Homegrown terrorists target military bases
WASHINGTON - U.S. military bases have become the target of choice for homegrown terrorists since 2009 and account for more than half of the plots since the 9/11 attacks, according to a report released Wednesday.
That pattern was highlighted by Rep. Peter King (R-Seaford), who convened an unusual joint session of the House and Senate homeland security committees as his fourth hearing on the radicalization of American Muslims.
Since the 9/11 attacks, at least 33 public cases have prosecuted or investigated homegrown terrorists in the United States who plotted to or have attacked the military, according to the report by the House panel's GOP majority.
Of those, 23 have occurred since mid-2009, King said, calling it "part of the broader surge of homegrown Islamist terrorism."
Assistant Defense Secretary Paul Stockton said the Pentagon is well aware of the trend.
"Let me provide you with the bottom line upfront: The terrorist threat to our military communities is serious and enduring," Stockton said.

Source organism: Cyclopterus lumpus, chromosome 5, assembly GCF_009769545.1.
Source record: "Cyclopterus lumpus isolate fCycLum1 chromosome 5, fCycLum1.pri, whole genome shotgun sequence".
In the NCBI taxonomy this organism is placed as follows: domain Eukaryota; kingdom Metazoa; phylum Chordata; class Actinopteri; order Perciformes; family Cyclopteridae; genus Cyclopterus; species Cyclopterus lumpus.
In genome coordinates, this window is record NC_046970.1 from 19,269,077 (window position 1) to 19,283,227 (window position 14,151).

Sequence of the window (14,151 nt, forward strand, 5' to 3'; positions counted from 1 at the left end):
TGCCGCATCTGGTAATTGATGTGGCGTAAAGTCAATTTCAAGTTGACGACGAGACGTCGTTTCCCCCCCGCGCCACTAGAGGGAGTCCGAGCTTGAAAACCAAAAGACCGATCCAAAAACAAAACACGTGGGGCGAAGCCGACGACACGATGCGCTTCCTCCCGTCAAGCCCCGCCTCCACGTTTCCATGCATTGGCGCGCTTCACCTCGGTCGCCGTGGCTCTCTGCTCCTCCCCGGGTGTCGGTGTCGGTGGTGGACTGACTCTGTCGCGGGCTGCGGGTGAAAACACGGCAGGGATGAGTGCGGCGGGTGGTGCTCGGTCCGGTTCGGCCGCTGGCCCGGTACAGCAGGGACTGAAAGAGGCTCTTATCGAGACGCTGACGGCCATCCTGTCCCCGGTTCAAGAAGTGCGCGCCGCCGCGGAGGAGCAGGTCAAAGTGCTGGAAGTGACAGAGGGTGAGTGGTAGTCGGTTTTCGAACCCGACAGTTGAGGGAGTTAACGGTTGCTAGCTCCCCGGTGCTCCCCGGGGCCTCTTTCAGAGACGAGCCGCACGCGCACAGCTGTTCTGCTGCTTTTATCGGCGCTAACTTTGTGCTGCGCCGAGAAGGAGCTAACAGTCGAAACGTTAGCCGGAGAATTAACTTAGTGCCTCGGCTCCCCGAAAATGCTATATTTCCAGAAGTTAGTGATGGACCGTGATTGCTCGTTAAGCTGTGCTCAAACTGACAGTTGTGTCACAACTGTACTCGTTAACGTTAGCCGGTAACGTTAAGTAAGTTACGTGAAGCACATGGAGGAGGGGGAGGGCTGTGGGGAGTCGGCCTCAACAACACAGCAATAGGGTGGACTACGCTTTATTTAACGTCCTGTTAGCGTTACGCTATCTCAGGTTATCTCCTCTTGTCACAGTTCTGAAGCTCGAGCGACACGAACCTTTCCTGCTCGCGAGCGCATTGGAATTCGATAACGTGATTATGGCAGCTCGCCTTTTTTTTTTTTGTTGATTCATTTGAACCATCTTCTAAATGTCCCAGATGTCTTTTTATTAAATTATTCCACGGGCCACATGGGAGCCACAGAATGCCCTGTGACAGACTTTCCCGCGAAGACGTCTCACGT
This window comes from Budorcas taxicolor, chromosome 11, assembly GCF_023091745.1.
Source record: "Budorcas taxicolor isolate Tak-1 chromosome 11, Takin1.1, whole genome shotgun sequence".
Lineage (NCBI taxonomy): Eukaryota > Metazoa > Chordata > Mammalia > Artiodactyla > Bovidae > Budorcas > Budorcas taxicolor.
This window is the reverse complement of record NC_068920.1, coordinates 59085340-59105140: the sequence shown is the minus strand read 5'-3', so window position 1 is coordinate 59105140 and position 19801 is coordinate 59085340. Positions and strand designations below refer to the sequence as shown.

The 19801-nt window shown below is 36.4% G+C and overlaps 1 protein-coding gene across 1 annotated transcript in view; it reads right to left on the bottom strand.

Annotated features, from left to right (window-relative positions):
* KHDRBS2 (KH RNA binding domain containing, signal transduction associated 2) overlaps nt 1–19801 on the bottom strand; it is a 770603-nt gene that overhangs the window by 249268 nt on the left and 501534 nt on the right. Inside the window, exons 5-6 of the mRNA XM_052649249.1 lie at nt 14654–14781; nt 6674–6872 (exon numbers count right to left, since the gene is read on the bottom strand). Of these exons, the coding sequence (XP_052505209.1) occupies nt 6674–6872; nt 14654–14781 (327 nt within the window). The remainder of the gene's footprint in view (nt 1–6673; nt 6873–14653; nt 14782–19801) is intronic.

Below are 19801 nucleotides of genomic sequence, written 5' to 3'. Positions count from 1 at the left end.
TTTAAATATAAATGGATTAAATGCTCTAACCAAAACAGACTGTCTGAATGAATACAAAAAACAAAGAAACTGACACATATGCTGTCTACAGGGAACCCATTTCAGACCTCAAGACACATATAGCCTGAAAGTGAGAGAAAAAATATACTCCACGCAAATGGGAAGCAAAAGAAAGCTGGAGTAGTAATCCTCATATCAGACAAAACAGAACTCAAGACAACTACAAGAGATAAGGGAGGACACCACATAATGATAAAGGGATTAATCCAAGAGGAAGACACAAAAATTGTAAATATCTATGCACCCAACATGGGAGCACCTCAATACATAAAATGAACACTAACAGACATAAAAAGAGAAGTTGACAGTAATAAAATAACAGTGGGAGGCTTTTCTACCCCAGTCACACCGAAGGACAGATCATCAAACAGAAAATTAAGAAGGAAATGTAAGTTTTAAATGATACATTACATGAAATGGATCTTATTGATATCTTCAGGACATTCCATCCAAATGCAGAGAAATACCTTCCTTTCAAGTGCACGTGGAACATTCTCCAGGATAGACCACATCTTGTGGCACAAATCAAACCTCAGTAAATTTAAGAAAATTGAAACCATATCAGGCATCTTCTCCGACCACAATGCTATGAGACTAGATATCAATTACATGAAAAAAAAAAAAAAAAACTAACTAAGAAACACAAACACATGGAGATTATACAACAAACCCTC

The hearing focused on two domestic attacks on the military in 2009: Major Nidal Hasan's shooting spree that killed 13 people at Fort Hood, Texas, and Muslim-convert Carlos Bledsoe's rifle shots at a Little Rock, Ark., military recruiting center that killed Army Pvt. William Long and wounded another soldier.
Stockton, who oversees homeland defense, said the Pentagon had responded to those incidents by better sharing information with the FBI, training soldiers and officers to watch for behavioral clues to identify potential violent terrorists, and establishing a system to report concerns.
Stockton said focusing on behavior instead of ideology works better for reporting potential terrorists within the military.
During the hearing, Daris Long criticized the White House for failing to treat the shooting of his son in Little Rock as a terrorist attack. At the time of the shooting, President Barack Obama said he was "deeply saddened," but didn't mention terrorism.
White House spokesman Clark Stevens said the administration remains focused on an "array of potential threats" and is taking steps to bolster security and resilience.